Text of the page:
On a recent Sunday morning, a fellow church-goer glowered at my wife and me on his way out because our toddler had been a bit rambunctious during Mass. "Well," I thought, "never coming back here again!" A single, unwelcoming, judgmental glare isn't usually a make-or-break thing when it comes to church membership, but our family has just moved to a new state and we are parish shopping. And you only get one chance to make a first impression.
Visit EarthBeat, NCR's new reporting project that explores the ways Catholics and other faith groups are taking action on the climate crisis.
I'm a little bashful to admit to church shopping. I like the idea that Catholics don't belong to congregations but to parishes, geographic areas as much as physical church plants. Historically, Catholics haven't picked where we go to Mass. We just show up where our home address dictates. But times are different now: Parishes are closing or merging throughout much of the country, making ties weaker. Folks like us are transient and relocate more often than in prior eras, and our culture's emphasis on individual choice means people travel to find communities they like best without so much as a second thought.
I remember hearing a debate about parish shopping at a Catholic conference I attended years ago. One panelist argued that we should just go to our local parish and offer our gifts to make it better. The other panelist, who had compiled a list of best parishes for young adults around the country, just said, "You've got to go where you're fed." At this stage of life, I find myself in the latter camp. I am leading my family's church-shopping endeavor. Here is my confession.
Each place we walk into, I deeply hope to see at least one person I recognize, which I would interpret as a sign from God.
We barely know anyone in our new area, but as my wife and I both work for the institutional church, our Catholic rolodex is full. I instinctively scan each church we enter in search of someone we could say hi to. This must reflect my deep longing for community. In a new place, we are so anxious to meet people and make connections. Starting almost 100 percent from scratch is intimidating.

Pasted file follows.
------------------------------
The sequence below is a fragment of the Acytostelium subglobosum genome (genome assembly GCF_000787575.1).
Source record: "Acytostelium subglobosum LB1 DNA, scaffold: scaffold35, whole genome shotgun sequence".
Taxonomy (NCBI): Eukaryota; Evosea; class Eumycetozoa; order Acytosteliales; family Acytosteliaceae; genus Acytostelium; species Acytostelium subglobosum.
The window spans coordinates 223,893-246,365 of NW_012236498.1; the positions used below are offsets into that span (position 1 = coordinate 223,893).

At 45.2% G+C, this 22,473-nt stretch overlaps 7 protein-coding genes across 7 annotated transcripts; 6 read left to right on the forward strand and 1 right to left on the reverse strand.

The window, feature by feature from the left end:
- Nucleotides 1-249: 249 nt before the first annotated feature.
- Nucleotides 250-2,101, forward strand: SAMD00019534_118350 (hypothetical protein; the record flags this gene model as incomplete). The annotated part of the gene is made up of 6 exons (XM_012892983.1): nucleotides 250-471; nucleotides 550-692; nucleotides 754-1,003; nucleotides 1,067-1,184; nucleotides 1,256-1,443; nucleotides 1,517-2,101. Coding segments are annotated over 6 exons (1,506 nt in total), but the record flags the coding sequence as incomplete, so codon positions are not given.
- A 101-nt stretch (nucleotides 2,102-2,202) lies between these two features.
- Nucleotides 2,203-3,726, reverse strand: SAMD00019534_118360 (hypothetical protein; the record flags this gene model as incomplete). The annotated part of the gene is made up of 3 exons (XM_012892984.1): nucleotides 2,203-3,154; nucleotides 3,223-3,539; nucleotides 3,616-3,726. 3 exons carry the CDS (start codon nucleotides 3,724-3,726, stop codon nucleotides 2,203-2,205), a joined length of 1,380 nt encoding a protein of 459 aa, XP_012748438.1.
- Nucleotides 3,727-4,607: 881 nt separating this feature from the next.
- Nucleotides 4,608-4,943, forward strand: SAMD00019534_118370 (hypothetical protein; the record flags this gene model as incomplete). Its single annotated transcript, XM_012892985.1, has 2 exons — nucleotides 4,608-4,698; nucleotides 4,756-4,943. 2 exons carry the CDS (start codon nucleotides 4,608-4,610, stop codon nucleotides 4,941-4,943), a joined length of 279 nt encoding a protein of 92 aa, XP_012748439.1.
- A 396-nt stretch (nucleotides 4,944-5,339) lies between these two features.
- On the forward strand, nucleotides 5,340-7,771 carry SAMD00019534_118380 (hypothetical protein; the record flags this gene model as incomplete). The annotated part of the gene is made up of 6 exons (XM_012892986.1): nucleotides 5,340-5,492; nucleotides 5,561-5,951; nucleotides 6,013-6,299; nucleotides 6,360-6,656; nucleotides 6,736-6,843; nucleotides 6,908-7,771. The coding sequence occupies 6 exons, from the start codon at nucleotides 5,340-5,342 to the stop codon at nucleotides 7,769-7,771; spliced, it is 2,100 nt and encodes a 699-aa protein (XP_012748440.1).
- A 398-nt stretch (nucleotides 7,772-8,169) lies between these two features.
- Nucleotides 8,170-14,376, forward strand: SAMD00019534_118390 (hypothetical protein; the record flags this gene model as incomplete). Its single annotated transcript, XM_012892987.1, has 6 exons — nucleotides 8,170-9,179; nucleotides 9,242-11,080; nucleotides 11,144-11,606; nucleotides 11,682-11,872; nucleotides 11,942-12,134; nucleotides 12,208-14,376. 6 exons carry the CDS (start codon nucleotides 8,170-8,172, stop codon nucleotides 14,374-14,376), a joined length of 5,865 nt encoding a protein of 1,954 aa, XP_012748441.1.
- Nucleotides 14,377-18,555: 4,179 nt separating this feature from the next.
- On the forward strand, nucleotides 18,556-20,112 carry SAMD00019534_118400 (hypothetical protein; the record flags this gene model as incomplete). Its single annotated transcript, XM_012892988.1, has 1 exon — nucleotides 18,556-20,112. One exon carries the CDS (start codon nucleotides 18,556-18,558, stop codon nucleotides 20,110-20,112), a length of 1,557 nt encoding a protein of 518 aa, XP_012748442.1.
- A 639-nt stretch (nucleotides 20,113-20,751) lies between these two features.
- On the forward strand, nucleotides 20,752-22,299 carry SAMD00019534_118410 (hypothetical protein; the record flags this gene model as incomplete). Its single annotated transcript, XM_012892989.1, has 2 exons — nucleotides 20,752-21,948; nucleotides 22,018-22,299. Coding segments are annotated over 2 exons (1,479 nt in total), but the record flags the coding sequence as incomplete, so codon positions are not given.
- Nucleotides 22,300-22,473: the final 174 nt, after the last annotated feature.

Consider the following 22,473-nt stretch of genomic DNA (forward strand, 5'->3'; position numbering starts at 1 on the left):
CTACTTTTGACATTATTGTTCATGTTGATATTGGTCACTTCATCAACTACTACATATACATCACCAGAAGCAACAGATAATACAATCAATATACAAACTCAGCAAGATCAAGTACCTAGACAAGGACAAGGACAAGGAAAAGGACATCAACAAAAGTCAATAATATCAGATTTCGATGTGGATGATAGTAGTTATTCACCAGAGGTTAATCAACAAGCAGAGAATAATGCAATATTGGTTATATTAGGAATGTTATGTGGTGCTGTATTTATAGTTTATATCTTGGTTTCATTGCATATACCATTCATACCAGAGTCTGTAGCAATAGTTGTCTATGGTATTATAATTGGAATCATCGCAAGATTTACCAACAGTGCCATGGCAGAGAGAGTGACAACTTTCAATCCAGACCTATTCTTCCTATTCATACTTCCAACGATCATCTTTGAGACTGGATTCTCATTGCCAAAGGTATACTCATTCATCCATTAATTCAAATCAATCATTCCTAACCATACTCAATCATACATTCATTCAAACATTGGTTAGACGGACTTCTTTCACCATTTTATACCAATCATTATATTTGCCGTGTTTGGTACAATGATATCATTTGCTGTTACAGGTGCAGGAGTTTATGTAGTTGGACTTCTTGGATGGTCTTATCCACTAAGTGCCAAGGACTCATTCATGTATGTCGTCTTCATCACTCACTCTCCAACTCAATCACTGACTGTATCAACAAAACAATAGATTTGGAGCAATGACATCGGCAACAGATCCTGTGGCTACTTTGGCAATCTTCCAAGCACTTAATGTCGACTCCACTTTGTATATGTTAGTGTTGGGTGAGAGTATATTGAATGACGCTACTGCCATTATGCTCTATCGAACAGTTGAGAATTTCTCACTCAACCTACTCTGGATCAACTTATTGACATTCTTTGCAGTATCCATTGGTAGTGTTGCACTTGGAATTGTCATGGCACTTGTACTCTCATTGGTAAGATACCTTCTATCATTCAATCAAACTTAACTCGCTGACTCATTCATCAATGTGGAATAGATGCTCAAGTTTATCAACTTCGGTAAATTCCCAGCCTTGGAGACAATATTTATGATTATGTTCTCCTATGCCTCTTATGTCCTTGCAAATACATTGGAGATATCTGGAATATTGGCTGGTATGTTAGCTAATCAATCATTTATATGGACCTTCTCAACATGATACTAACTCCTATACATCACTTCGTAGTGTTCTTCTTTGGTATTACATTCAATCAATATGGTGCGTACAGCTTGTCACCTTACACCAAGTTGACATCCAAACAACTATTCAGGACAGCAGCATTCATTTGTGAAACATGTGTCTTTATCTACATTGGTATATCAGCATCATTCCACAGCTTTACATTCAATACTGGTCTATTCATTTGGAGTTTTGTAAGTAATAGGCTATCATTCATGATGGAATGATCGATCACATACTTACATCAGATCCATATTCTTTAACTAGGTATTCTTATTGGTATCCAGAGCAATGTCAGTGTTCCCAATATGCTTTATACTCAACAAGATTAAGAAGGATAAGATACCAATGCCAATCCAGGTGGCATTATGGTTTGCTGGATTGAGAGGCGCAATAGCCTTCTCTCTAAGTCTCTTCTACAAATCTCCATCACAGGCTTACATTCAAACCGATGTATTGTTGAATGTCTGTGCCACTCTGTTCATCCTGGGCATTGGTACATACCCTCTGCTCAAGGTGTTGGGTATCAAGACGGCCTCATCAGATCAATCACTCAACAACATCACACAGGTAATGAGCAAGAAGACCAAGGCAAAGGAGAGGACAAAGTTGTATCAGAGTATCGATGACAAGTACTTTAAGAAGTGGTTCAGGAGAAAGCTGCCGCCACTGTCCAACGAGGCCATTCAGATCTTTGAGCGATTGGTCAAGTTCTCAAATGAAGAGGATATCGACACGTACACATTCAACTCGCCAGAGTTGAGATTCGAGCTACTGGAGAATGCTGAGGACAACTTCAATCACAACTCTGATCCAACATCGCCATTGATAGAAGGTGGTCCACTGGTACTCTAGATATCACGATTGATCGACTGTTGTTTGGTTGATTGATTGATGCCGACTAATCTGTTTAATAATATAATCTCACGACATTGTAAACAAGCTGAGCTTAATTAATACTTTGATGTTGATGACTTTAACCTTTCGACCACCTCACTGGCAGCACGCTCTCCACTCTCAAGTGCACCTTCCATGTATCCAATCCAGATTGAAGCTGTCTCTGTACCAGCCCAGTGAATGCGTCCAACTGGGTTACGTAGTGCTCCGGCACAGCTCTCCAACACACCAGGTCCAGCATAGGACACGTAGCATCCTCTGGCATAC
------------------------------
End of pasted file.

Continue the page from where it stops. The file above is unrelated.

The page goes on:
I am sizing everything up before Mass starts: How crowded is it? How diverse in age and background?
I wish I could say I go into each weekend experience with a totally open heart and mind, but I have developed multiple snap opinions before the opening hymn begins. If we're the only family with small kids within a five-pew radius, for instance, we probably haven't found our new parish.
When our toddler starts squirming and shouting, what's the reaction in the surrounding pews?
Maybe it was unfair to dismiss a whole parish because of one angry look from a parishioner. But I want a place that has formed its community to welcome kids with smiles and warmth. I want the pro-family message reiterated so consistently and so forcefully by the parish leadership that no regulars would ever dream of throwing glares around. (Maybe the parish in question has done that and our displeased friend was a visitor. Maybe.)
We just can't make it through 20-minute homilies.
Usually, when the kids squirm and make noise (are you noticing a theme yet?), I try to shush them right away and, if all else fails, my wife or I scoop them up and head for the gathering space. But I admit that if the preacher has gone on too long, stacking tangents on tangents like a Russian nesting doll, I will be less vigilant with my shushing. I feel like the kiddo's audible objections are just voicing what the rest of us are feeling inside and the preacher should just go ahead and take the hint. Seriously, though, while I don't like 38-minute Sunday Masses that feel transactional, we just can't make it through 75-minute affairs.
The single most appealing thing about a parish is if everyone is singing.
I'll forgive a lot of shortcomings if you've got a parish that sings. Have you ever encountered a parish that sings that's not active in a host of additional ways? On the flipside, have you ever seen a parish where nobody sings that's dynamic otherwise? I didn't think so. Plus, if singing really is praying twice, as St. Augustine might have said, my wife and I need to cram as much prayer into as short a period as possible these hectic days.
I am way too judgy.
I hope people we have over to our new house aren't judging our family and our decor the way I judge the parishes we've visited. So mean! No place is "perfect," and "perfect" isn't even the right word to apply to something like a parish. Faith communities, like all families, are messy and flawed. Truth is, we won't really feel at home until we commit somewhere and put ourselves out there. And we won't commit somewhere until I stop complaining so much. As I drive the van to Mass this Sunday, I really should repeat as a mantra the first line of a prayer misattributed to St. Ignatius Loyola: "Lord, teach me to be generous."
[Mike Jordan Laskey is senior communications manager for the Jesuit Conference in Washington, D.C. He is the author of The Ministry of Peace and Justice (Liturgical Press) and lives with his family in New Jersey.]